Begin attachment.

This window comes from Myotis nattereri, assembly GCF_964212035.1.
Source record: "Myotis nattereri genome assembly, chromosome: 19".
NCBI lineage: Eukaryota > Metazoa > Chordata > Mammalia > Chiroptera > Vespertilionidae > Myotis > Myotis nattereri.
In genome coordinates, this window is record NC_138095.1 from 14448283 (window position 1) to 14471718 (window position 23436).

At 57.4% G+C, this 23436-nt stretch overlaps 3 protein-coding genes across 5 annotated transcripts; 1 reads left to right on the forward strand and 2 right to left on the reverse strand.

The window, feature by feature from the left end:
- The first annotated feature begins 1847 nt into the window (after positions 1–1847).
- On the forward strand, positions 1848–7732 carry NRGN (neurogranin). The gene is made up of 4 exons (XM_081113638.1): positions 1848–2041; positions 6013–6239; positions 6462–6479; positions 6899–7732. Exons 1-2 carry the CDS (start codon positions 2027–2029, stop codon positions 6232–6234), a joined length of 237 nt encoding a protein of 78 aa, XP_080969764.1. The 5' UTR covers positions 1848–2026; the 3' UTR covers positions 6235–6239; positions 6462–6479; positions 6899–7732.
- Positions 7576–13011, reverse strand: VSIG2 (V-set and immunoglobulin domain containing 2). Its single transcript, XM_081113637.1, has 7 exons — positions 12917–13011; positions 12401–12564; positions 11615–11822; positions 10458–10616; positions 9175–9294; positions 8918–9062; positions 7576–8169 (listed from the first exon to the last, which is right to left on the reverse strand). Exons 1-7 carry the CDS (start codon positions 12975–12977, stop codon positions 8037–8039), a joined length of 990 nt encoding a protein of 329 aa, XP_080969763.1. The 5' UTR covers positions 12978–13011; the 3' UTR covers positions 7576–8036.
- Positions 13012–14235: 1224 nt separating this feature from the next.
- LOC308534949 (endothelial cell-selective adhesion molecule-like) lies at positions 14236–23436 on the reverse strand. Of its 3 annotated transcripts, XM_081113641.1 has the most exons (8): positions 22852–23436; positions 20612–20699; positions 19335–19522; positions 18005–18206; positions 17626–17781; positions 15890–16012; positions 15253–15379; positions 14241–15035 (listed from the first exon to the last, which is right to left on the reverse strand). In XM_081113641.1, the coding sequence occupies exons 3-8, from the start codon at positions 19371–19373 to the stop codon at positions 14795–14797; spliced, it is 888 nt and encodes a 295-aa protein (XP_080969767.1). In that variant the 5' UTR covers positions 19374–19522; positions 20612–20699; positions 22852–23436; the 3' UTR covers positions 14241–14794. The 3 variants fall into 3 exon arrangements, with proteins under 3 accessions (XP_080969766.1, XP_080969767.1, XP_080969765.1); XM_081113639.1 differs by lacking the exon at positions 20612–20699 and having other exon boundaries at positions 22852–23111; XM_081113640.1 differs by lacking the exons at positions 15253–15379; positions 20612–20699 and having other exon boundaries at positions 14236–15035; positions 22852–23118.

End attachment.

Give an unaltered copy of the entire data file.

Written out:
This window comes from Myotis nattereri, assembly GCF_964212035.1.
Source record: "Myotis nattereri genome assembly, chromosome: 19".
NCBI lineage: Eukaryota > Metazoa > Chordata > Mammalia > Chiroptera > Vespertilionidae > Myotis > Myotis nattereri.
In genome coordinates, this window is record NC_138095.1 from 14448283 (window position 1) to 14471718 (window position 23436).

At 57.4% G+C, this 23436-nt stretch overlaps 3 protein-coding genes across 5 annotated transcripts; 1 reads left to right on the forward strand and 2 right to left on the reverse strand.

The window, feature by feature from the left end:
- The first annotated feature begins 1847 nt into the window (after positions 1–1847).
- On the forward strand, positions 1848–7732 carry NRGN (neurogranin). The gene is made up of 4 exons (XM_081113638.1): positions 1848–2041; positions 6013–6239; positions 6462–6479; positions 6899–7732. Exons 1-2 carry the CDS (start codon positions 2027–2029, stop codon positions 6232–6234), a joined length of 237 nt encoding a protein of 78 aa, XP_080969764.1. The 5' UTR covers positions 1848–2026; the 3' UTR covers positions 6235–6239; positions 6462–6479; positions 6899–7732.
- Positions 7576–13011, reverse strand: VSIG2 (V-set and immunoglobulin domain containing 2). Its single transcript, XM_081113637.1, has 7 exons — positions 12917–13011; positions 12401–12564; positions 11615–11822; positions 10458–10616; positions 9175–9294; positions 8918–9062; positions 7576–8169 (listed from the first exon to the last, which is right to left on the reverse strand). Exons 1-7 carry the CDS (start codon positions 12975–12977, stop codon positions 8037–8039), a joined length of 990 nt encoding a protein of 329 aa, XP_080969763.1. The 5' UTR covers positions 12978–13011; the 3' UTR covers positions 7576–8036.
- Positions 13012–14235: 1224 nt separating this feature from the next.
- LOC308534949 (endothelial cell-selective adhesion molecule-like) lies at positions 14236–23436 on the reverse strand. Of its 3 annotated transcripts, XM_081113641.1 has the most exons (8): positions 22852–23436; positions 20612–20699; positions 19335–19522; positions 18005–18206; positions 17626–17781; positions 15890–16012; positions 15253–15379; positions 14241–15035 (listed from the first exon to the last, which is right to left on the reverse strand). In XM_081113641.1, the coding sequence occupies exons 3-8, from the start codon at positions 19371–19373 to the stop codon at positions 14795–14797; spliced, it is 888 nt and encodes a 295-aa protein (XP_080969767.1). In that variant the 5' UTR covers positions 19374–19522; positions 20612–20699; positions 22852–23436; the 3' UTR covers positions 14241–14794. The 3 variants fall into 3 exon arrangements, with proteins under 3 accessions (XP_080969766.1, XP_080969767.1, XP_080969765.1); XM_081113639.1 differs by lacking the exon at positions 20612–20699 and having other exon boundaries at positions 22852–23111; XM_081113640.1 differs by lacking the exons at positions 15253–15379; positions 20612–20699 and having other exon boundaries at positions 14236–15035; positions 22852–23118.